I am shit awful at religion and in that class I am a bad Johnny at the back, but I sense a greater being, I so believe. I believe in a God that let his son die a public death in Palestine and loves me more then any parent loves their child. Belief is different to religion, it’s not like the brittle dead stick of religion. Belief has flex and it is so strong.

I really like my whole self now with all the quirks and yes my favourite colour is magenta. A friend who knew me pre stroke said that I seem different “you are more tender now, I recognise you as John but you have changed”. My CT scan report includes the following; “A large wedge shaped hypo density involving the grey and white matter is noted in the right frontal region with involvement of the insular region and the right basal ganglia… in keeping with right chronic MCA territory infarct”. I am not medically trained and I do not know what my right frontal region does or does not do now, but I do know about living in my body post stroke. I find other words when the ‘right’ word is not there anymore. Day to day I have slight fine motor skill loss in my left hand, a very slight weakness in my left lower leg and foot. I find that eating with my right hand is easier, riding a bicycle is better then walking long distances and living as though each day is a gift as I could have been already dead as the lady doctor said.

I would not like to back track anymore if it were even possible, I am now accepting of my self and I am a lot more accepting of others too. Though I cope much better when in a congruent situation be that my home office or on a bicycle rush hour traffic and I am so much more perceptive now.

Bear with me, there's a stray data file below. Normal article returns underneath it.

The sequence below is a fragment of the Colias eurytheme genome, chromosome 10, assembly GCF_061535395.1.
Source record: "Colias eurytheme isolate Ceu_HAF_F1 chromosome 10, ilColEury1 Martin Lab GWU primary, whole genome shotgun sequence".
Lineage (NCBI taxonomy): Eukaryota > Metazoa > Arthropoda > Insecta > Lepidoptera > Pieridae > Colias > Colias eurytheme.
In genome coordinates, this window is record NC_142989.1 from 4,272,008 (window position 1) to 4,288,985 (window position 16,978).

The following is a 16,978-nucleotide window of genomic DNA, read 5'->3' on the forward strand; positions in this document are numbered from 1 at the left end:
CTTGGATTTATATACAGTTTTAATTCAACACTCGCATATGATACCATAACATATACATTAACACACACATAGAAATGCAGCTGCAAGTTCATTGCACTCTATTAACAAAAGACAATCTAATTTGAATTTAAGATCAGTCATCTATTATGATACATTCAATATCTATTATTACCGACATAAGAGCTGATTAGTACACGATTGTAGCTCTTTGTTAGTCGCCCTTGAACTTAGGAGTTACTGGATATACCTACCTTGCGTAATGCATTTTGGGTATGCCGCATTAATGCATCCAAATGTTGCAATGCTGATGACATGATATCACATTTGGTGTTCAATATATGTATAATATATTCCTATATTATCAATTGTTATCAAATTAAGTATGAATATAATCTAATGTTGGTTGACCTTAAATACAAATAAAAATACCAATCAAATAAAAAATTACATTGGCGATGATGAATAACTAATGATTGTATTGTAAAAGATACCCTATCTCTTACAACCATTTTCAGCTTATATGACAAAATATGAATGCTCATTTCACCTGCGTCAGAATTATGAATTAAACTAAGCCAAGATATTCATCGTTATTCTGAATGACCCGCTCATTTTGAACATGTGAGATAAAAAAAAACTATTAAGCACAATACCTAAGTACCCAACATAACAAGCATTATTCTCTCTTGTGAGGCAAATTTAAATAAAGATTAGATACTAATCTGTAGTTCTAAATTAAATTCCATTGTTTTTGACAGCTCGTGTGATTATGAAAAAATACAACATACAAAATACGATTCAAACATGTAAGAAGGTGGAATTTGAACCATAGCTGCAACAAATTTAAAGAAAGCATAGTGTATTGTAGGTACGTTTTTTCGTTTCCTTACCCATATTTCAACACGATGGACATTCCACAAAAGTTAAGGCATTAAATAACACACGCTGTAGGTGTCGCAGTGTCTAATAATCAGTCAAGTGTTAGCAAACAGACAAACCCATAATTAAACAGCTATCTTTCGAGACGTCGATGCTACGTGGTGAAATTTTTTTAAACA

I would not wish a stroke on anyone, but my brain injury has come to me as a bit of a gift in disguise and life is short enough as it is to not take hold of what is. – John Robinson

 

Beverly ‘Guru Girl’ Burne in Her Shop

Beverley And I Were at Design School Together, She Discovered Her Inner Guru

I discovered those moments that are as fleeting as a cat at the bottom of your garden. JR

While Taking Pictures In The Sudan

 

In 2004 I Was in The Sudan Taking Pictures for Mennonite Central Committee.

After taking pictures in IDP camps in Darfur of people who were raped, burned by the Sudanese government backed Janjaweed militia. I was stopped by security officers at the Nyala Airport on our way back to Khartoum with my camera, detailed notes and the client’s 40 rolls of films. I was allowed onto the flight with the assurance that I would be taken aside by more government men on landing in Khartoum.